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On the Numerical Prediction of Transitional Flows With Reynolds-Averaged Navier-Stokes and Scale-Resolving Simulation Models

[+] Author Affiliations
Filipe S. Pereira, Guilherme Vaz

Maritime Research Institute of the Netherlands Academy, Wageningen, Netherlands

Luís Eça

University of Lisbon, Lisbon, Portugal

Sébastien Lemaire

École Centrale de Lyon, Écully, France

Paper No. OMAE2016-54414, pp. V002T08A007; 11 pages
  • ASME 2016 35th International Conference on Ocean, Offshore and Arctic Engineering
  • Volume 2: CFD and VIV
  • Busan, South Korea, June 19–24, 2016
  • Conference Sponsors: Ocean, Offshore and Arctic Engineering Division
  • ISBN: 978-0-7918-4993-4
  • Copyright © 2016 by ASME


The present work investigates the transitional flow around a smooth circular cylinder at Reynolds number Re = 140,000. The flow is resolved using the viscous-flow solver ReFRESCO, and distinct mathematical models are applied to assess their ability to handle transitional flows. The selected mathematical models are the Reynolds-Averaged Navier-Stokes equations (RANS), Scale-Adaptive Simulation (SAS), Delayed Detached-Eddy Simulation (DDES), eXtra Large-Eddy Simulation (XLES) and Partially-Averaged Navier-Stokes (PANS) equations. The RANS equations are supplemented with the k–ω Shear-Stress Transport (SST) with and without the Local Correlation Transition Model (LCTM). The numerical simulations are carried out using structured grids ranging from 9.32 × 104 to 2.24 × 107 cells, and a dimensionless time-step of 1.50 × 10−3. As expected, the outcome demonstrates that transition from laminar to turbulent regime is incorrectly predicted by the k–ω SST model. Transition occurs upstream of the flow separation, which is typical of the supercritical regime and so the flow physics is incorrectly modelled. Naturally, all Scale-Resolving Simulation (SRS) models that rely on RANS to solve the boundary-layer, called hybrid models, will exhibit a similar trend. On the other hand, mathematical models capable to resolve part of the turbulence field in the boundary layer (PANS) lead to a better agreement with the experimental data. Furthermore, the k–ω SST LCTM is also able to improve the modelling accuracy when compared to the k–ω SST. Therefore, it might be a valuable engineering tool if its computational demands are considered (in the RANS context). Therefore, the results confirm that the choice of the most appropriate mathematical model for the simulation of turbulent flows is not straightforward and it may depend on the details of the flow physics.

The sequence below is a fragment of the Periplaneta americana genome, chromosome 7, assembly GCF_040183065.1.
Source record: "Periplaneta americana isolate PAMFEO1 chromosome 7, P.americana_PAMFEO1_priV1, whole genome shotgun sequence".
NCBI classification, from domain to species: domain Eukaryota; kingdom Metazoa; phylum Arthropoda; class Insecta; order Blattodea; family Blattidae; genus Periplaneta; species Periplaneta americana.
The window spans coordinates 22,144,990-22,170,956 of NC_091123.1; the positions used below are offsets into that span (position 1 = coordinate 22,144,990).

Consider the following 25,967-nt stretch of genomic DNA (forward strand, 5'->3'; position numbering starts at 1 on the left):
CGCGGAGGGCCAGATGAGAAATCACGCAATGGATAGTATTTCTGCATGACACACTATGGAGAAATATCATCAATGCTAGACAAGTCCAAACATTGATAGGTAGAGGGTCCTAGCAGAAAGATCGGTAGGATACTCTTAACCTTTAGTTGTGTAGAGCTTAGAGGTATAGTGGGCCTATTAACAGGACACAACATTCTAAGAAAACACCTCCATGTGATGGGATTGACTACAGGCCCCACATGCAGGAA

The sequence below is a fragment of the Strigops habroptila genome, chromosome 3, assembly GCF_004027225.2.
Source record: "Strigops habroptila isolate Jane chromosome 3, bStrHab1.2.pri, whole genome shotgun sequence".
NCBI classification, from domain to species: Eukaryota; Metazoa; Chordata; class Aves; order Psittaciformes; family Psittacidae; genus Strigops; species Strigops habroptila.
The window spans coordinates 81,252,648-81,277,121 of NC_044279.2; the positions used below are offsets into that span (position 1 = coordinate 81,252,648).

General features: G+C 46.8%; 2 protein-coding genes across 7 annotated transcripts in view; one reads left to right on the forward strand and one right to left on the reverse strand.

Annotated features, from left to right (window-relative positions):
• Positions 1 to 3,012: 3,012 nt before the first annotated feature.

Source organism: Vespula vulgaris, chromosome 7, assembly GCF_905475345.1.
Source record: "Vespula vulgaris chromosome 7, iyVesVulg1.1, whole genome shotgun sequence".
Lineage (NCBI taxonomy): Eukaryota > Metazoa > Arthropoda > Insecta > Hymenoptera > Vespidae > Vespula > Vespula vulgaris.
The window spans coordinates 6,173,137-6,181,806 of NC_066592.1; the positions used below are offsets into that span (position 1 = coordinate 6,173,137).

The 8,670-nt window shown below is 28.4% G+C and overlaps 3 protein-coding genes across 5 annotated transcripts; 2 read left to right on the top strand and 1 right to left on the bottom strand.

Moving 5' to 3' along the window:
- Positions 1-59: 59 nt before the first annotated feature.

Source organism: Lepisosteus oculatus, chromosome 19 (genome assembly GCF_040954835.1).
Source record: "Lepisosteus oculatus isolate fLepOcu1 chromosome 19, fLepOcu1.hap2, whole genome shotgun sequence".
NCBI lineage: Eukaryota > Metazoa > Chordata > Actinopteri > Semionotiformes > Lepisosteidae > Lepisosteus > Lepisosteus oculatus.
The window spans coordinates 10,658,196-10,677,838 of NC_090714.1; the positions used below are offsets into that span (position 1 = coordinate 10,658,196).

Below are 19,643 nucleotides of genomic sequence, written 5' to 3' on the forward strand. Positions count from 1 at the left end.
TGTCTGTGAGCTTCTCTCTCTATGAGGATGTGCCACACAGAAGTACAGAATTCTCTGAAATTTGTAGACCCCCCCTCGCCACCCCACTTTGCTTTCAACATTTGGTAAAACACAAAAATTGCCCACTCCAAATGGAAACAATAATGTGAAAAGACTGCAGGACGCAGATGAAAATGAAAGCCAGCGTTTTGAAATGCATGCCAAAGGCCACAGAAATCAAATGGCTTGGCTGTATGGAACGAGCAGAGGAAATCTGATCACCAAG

Copyright © 2016 by ASME



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